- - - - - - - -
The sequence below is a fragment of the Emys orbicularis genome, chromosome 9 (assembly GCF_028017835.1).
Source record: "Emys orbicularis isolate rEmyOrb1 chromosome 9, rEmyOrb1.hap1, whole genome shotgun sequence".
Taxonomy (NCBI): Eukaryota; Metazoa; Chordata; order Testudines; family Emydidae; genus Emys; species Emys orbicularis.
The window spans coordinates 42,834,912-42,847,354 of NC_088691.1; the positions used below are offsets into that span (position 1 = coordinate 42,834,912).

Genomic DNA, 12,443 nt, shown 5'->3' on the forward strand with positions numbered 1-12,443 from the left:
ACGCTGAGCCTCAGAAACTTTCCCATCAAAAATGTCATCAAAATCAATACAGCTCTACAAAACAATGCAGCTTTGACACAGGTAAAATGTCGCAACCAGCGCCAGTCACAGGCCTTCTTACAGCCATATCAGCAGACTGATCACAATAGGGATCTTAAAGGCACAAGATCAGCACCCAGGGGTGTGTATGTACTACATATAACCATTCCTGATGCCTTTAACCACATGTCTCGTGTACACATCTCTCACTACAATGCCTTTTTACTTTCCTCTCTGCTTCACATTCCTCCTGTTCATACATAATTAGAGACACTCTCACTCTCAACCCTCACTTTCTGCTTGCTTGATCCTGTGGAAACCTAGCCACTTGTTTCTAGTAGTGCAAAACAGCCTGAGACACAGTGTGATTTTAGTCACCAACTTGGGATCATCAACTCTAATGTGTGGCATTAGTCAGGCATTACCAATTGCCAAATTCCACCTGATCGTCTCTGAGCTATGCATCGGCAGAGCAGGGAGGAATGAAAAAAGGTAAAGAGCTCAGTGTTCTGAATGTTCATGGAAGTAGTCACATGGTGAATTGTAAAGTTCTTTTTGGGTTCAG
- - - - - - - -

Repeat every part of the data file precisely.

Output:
The sequence below is a fragment of the Emys orbicularis genome, chromosome 9 (assembly GCF_028017835.1).
Source record: "Emys orbicularis isolate rEmyOrb1 chromosome 9, rEmyOrb1.hap1, whole genome shotgun sequence".
Taxonomy (NCBI): Eukaryota; Metazoa; Chordata; order Testudines; family Emydidae; genus Emys; species Emys orbicularis.
The window spans coordinates 42,834,912-42,847,354 of NC_088691.1; the positions used below are offsets into that span (position 1 = coordinate 42,834,912).

Genomic DNA, 12,443 nt, shown 5'->3' on the forward strand with positions numbered 1-12,443 from the left:
ACGCTGAGCCTCAGAAACTTTCCCATCAAAAATGTCATCAAAATCAATACAGCTCTACAAAACAATGCAGCTTTGACACAGGTAAAATGTCGCAACCAGCGCCAGTCACAGGCCTTCTTACAGCCATATCAGCAGACTGATCACAATAGGGATCTTAAAGGCACAAGATCAGCACCCAGGGGTGTGTATGTACTACATATAACCATTCCTGATGCCTTTAACCACATGTCTCGTGTACACATCTCTCACTACAATGCCTTTTTACTTTCCTCTCTGCTTCACATTCCTCCTGTTCATACATAATTAGAGACACTCTCACTCTCAACCCTCACTTTCTGCTTGCTTGATCCTGTGGAAACCTAGCCACTTGTTTCTAGTAGTGCAAAACAGCCTGAGACACAGTGTGATTTTAGTCACCAACTTGGGATCATCAACTCTAATGTGTGGCATTAGTCAGGCATTACCAATTGCCAAATTCCACCTGATCGTCTCTGAGCTATGCATCGGCAGAGCAGGGAGGAATGAAAAAAGGTAAAGAGCTCAGTGTTCTGAATGTTCATGGAAGTAGTCACATGGTGAATTGTAAAGTTCTTTTTGGGTTCAG